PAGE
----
Such missed opportunities to connect the dots make it difficult to accept Wittenberg’s concluding claim to “have transformed the empirical relationship between religiosity and rightist attachments from the realm of association into that of causation” (p. 244). Too much of the human story here--about what school-based religious instruction was transmitting and how it was being transmitted, let alone how “church community” as a whole was constituted and sustained--remains stubbornly elusive here. But this book is, nonetheless, a formidable piece of scholarship and a highly stimulating spur to further research. It asks probing questions and includes keen observations, and it is to be hoped that political scientists as well as other scholars will continue to deploy a broad methodological arsenal to follow up on them.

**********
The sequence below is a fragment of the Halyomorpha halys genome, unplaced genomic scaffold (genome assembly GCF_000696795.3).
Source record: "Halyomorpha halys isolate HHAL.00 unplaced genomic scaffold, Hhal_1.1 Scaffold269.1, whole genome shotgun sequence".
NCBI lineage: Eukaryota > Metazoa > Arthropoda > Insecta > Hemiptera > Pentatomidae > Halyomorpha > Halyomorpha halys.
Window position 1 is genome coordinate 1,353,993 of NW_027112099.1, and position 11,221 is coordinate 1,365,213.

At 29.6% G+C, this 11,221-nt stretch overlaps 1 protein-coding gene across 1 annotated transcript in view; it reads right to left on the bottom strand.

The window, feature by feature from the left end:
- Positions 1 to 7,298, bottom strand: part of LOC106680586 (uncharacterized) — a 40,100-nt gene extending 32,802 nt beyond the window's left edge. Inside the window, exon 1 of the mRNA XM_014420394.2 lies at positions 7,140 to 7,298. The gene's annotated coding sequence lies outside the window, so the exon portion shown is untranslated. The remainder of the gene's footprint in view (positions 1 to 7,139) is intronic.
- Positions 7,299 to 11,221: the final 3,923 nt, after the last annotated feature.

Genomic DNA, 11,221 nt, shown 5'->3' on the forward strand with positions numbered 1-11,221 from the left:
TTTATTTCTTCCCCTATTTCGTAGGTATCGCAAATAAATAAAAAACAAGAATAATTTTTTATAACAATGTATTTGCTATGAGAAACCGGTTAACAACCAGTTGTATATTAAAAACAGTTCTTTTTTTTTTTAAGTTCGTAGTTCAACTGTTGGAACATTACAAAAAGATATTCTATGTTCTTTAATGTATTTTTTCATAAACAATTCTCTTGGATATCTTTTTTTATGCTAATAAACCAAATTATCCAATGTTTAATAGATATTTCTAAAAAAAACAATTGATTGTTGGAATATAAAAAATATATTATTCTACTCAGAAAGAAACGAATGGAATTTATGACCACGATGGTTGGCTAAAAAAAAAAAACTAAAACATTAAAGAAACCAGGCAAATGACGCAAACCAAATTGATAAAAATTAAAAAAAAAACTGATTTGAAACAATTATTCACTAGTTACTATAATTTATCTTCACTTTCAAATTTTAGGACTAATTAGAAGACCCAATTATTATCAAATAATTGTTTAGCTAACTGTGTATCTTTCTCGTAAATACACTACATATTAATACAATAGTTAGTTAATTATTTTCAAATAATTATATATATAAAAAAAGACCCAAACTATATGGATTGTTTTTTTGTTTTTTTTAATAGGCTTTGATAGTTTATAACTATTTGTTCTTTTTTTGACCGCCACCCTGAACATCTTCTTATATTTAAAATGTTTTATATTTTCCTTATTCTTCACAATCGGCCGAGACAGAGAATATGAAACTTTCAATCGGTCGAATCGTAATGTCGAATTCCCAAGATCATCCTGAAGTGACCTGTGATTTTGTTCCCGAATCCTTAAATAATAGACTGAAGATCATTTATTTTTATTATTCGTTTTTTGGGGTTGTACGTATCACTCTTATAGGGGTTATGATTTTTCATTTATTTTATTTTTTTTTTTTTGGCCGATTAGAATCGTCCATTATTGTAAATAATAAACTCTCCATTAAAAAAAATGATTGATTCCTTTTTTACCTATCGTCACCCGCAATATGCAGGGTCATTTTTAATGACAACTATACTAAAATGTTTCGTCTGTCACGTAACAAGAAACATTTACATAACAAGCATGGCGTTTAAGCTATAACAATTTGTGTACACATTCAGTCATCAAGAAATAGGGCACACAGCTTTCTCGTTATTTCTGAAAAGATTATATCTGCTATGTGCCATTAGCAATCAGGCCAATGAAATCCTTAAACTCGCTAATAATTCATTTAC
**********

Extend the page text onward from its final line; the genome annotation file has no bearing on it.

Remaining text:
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James Bjork. Review of Wittenberg, Jason, Crucibles of Political Loyalty: Church Institutions and Electoral Continuity in Hungary.
HABSBURG, H-Net Reviews.